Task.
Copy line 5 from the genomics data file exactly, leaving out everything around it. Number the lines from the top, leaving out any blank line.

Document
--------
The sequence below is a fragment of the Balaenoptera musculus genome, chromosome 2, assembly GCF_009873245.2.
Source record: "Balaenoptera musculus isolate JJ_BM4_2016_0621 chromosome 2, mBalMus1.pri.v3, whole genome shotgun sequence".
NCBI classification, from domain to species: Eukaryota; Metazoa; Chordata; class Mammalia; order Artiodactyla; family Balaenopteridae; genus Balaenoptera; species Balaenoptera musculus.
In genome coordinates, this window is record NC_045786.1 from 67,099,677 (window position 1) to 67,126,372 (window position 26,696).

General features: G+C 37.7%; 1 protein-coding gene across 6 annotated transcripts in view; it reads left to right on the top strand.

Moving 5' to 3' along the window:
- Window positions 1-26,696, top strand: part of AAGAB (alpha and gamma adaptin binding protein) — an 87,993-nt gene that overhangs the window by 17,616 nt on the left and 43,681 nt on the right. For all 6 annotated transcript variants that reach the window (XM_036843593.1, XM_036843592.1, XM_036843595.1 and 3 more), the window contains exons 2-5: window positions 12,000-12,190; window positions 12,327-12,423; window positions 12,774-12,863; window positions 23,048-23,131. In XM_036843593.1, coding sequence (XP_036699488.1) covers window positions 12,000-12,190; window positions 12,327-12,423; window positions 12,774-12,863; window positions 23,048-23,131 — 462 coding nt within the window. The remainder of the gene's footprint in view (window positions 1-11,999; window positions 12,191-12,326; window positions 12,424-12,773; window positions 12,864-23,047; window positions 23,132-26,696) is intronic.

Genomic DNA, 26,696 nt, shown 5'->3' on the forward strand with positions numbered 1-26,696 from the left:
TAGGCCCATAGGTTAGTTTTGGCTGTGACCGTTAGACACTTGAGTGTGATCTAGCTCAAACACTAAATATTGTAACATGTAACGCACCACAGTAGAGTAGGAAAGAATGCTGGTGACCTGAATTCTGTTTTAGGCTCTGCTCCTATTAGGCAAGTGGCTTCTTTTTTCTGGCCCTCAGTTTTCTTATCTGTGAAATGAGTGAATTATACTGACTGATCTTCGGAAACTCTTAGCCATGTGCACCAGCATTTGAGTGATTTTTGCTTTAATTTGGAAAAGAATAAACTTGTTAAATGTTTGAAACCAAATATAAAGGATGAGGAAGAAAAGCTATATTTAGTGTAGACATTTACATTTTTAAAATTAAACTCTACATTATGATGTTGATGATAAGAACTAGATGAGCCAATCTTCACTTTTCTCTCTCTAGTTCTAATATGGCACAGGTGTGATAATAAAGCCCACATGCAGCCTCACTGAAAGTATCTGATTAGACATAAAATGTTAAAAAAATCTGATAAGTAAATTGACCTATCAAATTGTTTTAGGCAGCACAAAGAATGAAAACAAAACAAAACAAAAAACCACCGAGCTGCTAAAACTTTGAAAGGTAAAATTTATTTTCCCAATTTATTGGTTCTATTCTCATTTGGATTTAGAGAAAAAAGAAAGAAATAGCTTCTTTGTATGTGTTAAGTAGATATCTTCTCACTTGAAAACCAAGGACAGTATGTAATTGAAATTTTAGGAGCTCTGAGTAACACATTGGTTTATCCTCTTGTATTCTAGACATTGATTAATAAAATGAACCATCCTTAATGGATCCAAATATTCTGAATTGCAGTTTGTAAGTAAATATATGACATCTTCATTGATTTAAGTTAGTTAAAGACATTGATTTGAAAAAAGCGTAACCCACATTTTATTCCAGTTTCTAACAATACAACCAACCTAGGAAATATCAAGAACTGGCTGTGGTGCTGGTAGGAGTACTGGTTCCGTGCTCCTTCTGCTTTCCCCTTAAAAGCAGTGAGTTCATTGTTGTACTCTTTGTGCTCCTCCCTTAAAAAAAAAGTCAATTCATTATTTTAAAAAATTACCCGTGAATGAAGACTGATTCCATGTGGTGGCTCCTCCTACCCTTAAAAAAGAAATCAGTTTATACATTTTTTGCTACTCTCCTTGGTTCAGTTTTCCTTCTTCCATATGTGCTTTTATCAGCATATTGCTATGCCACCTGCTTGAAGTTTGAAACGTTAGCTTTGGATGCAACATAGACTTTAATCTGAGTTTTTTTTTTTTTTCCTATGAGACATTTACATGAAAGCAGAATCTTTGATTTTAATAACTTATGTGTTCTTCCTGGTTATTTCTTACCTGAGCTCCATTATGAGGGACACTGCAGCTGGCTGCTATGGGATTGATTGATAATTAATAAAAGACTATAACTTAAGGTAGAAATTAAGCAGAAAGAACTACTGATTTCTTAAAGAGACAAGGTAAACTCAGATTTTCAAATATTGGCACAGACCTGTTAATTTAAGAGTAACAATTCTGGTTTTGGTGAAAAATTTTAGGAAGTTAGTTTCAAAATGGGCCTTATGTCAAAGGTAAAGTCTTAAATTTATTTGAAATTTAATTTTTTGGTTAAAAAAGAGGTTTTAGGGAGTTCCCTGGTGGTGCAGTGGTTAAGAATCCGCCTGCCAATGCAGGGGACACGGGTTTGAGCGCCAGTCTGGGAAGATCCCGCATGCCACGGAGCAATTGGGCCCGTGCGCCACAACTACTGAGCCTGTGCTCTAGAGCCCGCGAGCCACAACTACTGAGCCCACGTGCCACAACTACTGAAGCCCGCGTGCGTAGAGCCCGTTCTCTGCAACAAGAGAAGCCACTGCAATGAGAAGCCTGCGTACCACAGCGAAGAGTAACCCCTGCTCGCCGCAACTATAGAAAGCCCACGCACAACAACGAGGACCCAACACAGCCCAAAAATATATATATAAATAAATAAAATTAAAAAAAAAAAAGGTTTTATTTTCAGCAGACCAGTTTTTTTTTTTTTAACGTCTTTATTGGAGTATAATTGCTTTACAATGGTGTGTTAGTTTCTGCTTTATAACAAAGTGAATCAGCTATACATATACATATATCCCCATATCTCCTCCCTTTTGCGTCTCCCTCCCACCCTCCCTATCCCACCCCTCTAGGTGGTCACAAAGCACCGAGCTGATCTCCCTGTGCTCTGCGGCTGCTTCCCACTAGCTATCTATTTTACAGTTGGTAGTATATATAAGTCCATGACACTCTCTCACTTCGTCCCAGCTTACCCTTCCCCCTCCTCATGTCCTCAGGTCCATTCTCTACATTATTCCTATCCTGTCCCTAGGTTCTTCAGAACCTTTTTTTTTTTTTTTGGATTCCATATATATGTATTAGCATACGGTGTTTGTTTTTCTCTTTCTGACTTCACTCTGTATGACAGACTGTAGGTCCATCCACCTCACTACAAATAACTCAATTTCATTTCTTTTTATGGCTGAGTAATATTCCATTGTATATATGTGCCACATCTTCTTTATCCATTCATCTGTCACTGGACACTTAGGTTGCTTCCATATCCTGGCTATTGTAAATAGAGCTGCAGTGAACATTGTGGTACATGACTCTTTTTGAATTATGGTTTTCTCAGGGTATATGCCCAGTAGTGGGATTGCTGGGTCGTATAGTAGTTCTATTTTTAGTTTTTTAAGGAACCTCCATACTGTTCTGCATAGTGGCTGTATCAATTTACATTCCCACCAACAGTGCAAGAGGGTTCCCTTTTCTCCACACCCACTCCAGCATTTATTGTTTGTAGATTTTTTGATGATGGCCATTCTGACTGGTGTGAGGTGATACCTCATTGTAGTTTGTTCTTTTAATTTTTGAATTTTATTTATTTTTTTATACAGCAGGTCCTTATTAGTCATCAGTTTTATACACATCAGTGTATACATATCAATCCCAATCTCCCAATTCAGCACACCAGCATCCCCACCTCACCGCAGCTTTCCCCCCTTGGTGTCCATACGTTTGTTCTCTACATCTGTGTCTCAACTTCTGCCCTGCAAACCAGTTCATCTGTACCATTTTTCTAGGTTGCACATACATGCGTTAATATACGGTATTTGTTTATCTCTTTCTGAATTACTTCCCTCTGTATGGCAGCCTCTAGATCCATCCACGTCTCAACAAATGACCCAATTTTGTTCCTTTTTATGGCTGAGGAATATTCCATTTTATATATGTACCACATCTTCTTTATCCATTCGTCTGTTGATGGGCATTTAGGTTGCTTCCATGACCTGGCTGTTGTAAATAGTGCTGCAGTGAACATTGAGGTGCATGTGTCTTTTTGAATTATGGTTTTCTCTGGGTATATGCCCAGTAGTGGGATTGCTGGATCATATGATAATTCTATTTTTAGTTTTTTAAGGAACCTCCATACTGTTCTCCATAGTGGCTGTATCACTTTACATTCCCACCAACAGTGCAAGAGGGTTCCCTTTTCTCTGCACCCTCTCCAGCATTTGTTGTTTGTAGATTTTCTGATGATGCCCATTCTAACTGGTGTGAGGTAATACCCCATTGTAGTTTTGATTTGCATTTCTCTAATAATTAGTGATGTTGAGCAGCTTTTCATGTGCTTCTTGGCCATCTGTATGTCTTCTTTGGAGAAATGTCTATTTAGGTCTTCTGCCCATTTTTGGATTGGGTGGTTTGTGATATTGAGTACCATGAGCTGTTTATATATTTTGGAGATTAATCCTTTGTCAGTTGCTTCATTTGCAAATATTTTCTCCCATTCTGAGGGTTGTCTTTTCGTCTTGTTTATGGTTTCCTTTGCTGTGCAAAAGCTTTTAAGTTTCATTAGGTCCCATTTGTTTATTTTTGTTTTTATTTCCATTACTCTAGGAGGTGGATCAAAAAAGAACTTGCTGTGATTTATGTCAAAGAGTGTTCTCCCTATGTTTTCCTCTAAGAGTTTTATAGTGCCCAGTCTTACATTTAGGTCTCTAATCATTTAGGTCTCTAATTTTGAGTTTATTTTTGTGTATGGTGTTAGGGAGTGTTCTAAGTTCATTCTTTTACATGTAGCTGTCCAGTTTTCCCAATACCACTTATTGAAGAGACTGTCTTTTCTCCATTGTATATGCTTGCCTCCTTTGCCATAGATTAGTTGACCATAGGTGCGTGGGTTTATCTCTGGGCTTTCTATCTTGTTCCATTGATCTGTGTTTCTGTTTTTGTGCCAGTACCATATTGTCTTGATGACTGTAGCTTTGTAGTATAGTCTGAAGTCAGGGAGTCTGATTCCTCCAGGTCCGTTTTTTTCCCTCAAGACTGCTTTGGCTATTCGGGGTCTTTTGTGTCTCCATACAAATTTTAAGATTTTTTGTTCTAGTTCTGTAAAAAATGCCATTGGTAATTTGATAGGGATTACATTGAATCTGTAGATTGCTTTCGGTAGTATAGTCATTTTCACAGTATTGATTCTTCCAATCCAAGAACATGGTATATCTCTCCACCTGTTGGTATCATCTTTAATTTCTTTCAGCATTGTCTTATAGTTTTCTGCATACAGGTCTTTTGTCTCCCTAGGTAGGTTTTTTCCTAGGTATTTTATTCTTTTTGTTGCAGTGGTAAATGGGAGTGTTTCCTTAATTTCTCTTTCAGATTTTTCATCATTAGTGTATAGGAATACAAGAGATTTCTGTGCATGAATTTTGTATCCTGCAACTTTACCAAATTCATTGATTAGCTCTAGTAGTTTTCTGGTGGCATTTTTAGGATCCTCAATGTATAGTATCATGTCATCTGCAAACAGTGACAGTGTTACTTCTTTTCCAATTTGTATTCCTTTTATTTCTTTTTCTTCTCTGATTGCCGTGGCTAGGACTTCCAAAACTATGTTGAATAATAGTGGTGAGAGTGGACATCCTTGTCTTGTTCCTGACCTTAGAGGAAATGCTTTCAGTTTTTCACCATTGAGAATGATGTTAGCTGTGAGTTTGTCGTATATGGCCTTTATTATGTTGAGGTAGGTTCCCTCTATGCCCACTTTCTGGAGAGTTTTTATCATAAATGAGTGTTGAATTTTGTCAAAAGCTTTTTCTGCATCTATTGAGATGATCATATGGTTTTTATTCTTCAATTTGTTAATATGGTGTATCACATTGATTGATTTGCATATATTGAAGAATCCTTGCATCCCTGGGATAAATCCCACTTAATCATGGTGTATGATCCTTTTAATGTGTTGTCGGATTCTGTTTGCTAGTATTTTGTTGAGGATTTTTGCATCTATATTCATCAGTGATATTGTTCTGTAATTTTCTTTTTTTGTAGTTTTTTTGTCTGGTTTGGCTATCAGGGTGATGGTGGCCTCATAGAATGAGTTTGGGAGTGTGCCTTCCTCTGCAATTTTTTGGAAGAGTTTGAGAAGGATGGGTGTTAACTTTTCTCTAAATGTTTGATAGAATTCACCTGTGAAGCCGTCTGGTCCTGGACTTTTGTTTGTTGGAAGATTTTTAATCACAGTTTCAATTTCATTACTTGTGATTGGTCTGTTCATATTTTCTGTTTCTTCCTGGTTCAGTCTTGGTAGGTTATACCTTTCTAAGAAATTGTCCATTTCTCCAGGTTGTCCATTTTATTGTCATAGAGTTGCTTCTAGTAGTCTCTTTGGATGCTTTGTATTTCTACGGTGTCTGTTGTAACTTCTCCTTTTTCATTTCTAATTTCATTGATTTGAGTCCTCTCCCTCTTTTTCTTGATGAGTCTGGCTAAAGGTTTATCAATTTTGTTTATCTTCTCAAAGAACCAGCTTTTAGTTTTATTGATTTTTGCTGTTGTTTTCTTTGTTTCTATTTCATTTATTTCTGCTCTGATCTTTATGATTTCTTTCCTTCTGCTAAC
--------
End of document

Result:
General features: G+C 37.7%; 1 protein-coding gene across 6 annotated transcripts in view; it reads left to right on the top strand.